Sleep Problems: At a Glance
Sleep is necessary for survival and good health, but why sleep is needed and exactly how it benefits people are not fully understood. Individual requirements for sleep vary widely, usually from 6 to 10 hours every day.
For a full discussion, see Overview of Sleep.
There are several types of insomnia:
Difficulty falling asleep (sleep onset insomnia): Commonly, people have difficulty falling asleep when they cannot let their mind relax and they continue to think and worry. Sometimes the body is not ready for sleep at what is considered a usual time for sleep. That is, the body's internal clock is out of sync with the earth's cycle of light and dark—a type of circadian rhythm sleep disorder. This problem is common among adolescents and young adults.
Difficulty staying asleep (sleep maintenance insomnia): Older people are more likely to have difficulty staying asleep than are younger people. People with this type of insomnia fall asleep normally but wake up several hours later and cannot fall asleep again easily. Sometimes they drift in and out of a restless, unsatisfactory sleep.
Early morning awakening: This type may be a sign of depression in people of any age.
Insomnia can lead to trouble staying awake, as can some disorders (such as narcolepsy).
Other disorders can interfere with getting a good night's sleep. For example, some people move their limbs involuntarily during sleep or when they lie down. Others have nightmares or night terrors or sleepwalk (called parasomnias).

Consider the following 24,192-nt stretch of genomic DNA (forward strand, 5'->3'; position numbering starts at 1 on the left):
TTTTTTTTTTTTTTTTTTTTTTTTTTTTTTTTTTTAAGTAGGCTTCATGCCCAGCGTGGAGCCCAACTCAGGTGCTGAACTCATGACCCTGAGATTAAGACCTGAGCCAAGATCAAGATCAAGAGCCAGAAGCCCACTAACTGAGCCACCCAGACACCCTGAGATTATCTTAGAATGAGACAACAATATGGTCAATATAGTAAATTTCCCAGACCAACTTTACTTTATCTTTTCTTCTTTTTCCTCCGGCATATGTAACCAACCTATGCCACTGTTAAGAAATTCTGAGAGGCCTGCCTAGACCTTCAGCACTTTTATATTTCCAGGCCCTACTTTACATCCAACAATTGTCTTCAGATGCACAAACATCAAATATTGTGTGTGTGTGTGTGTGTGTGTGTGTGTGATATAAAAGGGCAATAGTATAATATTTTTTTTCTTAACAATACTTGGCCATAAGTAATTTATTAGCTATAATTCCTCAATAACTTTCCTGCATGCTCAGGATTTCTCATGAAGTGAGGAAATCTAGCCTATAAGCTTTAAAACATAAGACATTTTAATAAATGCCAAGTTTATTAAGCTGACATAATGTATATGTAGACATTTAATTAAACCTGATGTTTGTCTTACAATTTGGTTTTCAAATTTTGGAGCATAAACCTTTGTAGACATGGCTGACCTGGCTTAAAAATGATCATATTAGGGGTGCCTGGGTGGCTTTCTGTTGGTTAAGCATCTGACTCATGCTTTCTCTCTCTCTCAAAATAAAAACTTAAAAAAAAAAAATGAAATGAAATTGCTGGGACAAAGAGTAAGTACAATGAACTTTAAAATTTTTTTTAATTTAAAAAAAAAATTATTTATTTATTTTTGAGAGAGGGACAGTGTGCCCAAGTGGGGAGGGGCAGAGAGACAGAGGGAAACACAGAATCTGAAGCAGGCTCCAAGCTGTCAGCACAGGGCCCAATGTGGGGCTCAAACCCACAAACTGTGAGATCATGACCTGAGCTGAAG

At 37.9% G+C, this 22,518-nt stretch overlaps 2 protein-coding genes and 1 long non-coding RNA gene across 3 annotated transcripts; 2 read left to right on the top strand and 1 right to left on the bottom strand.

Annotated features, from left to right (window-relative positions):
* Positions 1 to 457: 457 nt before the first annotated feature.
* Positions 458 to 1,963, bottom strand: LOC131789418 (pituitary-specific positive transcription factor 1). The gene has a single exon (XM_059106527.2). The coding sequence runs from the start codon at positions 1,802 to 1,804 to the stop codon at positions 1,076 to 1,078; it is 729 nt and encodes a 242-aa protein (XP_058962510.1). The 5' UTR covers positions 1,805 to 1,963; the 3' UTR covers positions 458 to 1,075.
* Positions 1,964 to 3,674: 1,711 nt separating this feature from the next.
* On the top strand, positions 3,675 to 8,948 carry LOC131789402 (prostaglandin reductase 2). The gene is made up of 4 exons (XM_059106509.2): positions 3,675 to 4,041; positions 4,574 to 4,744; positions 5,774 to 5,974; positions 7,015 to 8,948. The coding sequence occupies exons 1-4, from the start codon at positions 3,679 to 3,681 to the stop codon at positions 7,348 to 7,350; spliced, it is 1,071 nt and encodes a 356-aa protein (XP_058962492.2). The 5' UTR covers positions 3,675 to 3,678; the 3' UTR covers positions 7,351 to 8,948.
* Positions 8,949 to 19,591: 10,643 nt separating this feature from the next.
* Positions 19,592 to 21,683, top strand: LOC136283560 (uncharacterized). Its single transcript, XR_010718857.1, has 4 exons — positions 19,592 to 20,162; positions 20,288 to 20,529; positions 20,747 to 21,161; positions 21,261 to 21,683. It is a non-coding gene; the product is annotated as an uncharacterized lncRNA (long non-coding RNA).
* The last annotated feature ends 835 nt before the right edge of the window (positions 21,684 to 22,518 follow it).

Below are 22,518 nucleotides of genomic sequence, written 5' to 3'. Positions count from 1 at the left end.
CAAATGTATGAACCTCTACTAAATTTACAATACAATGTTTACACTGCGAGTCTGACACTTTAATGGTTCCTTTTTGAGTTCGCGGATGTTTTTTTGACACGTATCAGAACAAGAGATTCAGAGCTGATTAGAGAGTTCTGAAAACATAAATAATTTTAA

Treatment depends on the cause and severity. If insomnia results from another disorder, that disorder is treated.
For mild insomnia, options include
Melatonin is sometimes used to treat insomnia. Use of melatonin to treat sleep problems is controversial. It appears to be safe for short-term use (up to a few weeks), but the effects of using it for a long time are unknown. Also, melatonin products are unregulated, and thus purity and content cannot be confirmed.
About 57% of men and 40% of women snore. A few people snore quietly, but snoring is usually noticeable and is sometimes loud enough to be heard in another room. Snoring is distressing only to other people, typically a bed partner or roommate trying to sleep. People seldom know that they snore unless others tell them.
Snoring is often a symptom of sleep-disordered breathing, such as obstructive sleep apnea.
Children may have problems sleeping. They may have nightmares or night terrors, walk in their sleep, or wake up in the middle of the night. They may resist going to bed. These problems are often temporary and often do not need treatment.